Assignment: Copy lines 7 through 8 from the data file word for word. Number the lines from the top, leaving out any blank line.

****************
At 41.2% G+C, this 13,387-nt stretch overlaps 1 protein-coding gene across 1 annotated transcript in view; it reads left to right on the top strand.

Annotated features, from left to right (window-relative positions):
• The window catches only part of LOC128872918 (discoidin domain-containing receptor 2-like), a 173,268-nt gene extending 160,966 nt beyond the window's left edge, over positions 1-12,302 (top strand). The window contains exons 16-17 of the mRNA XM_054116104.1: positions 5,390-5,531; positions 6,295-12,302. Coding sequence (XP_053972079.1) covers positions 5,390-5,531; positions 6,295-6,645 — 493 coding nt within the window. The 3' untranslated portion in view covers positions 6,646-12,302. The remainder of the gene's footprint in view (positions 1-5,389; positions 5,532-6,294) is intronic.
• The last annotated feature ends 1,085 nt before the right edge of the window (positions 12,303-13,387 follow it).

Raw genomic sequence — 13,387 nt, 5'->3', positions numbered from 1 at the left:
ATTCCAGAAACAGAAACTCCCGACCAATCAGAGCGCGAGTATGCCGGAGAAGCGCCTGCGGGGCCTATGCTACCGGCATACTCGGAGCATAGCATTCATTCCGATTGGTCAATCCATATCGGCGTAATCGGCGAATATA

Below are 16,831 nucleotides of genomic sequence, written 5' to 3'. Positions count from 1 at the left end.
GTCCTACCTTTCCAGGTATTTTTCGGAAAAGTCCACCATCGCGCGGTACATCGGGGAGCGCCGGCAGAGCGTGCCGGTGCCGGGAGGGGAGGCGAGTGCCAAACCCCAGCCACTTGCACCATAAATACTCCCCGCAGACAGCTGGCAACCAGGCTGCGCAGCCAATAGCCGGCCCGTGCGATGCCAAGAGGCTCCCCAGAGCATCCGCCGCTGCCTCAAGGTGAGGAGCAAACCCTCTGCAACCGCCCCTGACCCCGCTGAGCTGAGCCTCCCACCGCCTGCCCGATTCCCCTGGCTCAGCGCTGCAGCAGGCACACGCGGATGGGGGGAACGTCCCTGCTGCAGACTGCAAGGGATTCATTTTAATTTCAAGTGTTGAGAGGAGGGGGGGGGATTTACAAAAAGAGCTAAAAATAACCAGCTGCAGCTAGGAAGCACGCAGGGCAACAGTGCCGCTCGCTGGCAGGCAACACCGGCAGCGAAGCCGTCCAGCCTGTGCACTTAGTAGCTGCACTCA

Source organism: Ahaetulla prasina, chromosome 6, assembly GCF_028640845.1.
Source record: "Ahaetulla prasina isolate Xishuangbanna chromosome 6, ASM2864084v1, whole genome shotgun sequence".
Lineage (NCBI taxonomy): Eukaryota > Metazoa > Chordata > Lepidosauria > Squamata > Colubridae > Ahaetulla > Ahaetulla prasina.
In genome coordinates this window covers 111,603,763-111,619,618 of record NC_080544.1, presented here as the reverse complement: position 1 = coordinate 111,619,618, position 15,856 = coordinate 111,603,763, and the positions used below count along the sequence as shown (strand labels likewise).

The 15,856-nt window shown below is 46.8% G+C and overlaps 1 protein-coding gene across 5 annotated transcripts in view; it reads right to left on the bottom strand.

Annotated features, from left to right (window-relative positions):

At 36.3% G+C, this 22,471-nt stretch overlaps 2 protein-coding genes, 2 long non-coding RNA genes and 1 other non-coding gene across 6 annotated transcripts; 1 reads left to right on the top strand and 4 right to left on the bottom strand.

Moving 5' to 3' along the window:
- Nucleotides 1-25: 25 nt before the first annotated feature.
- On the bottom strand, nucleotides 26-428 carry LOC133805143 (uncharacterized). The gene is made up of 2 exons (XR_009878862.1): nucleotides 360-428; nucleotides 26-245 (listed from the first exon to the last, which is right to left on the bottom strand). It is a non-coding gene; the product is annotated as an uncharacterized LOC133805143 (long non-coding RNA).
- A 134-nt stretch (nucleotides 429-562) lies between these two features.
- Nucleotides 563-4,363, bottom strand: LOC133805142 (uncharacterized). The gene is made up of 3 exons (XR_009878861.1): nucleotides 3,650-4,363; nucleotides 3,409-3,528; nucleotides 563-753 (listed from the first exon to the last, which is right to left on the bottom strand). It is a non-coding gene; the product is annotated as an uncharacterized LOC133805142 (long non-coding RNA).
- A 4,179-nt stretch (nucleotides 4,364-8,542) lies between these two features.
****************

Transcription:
Below are 16,831 nucleotides of genomic sequence, written 5' to 3'. Positions count from 1 at the left end.
GTCCTACCTTTCCAGGTATTTTTCGGAAAAGTCCACCATCGCGCGGTACATCGGGGAGCGCCGGCAGAGCGTGCCGGTGCCGGGAGGGGAGGCGAGTGCCAAACCCCAGCCACTTGCACCATAAATACTCCCCGCAGACAGCTGGCAACCAGGCTGCGCAGCCAATAGCCGGCCCGTGCGATGCCAAGAGGCTCCCCAGAGCATCCGCCGCTGCCTCAAGGTGAGGAGCAAACCCTCTGCAACCGCCCCTGACCCCGCTGAGCTGAGCCTCCCACCGCCTGCCCGATTCCCCTGGCTCAGCGCTGCAGCAGGCACACGCGGATGGGGGGAACGTCCCTGCTGCAGACTGCAAGGGATTCATTTTAATTTCAAGTGTTGAGAGGAGGGGGGGGGATTTACAAAAAGAGCTAAAAATAACCAGCTGCAGCTAGGAAGCACGCAGGGCAACAGTGCCGCTCGCTGGCAGGCAACACCGGCAGCGAAGCCGTCCAGCCTGTGCACTTAGTAGCTGCACTCA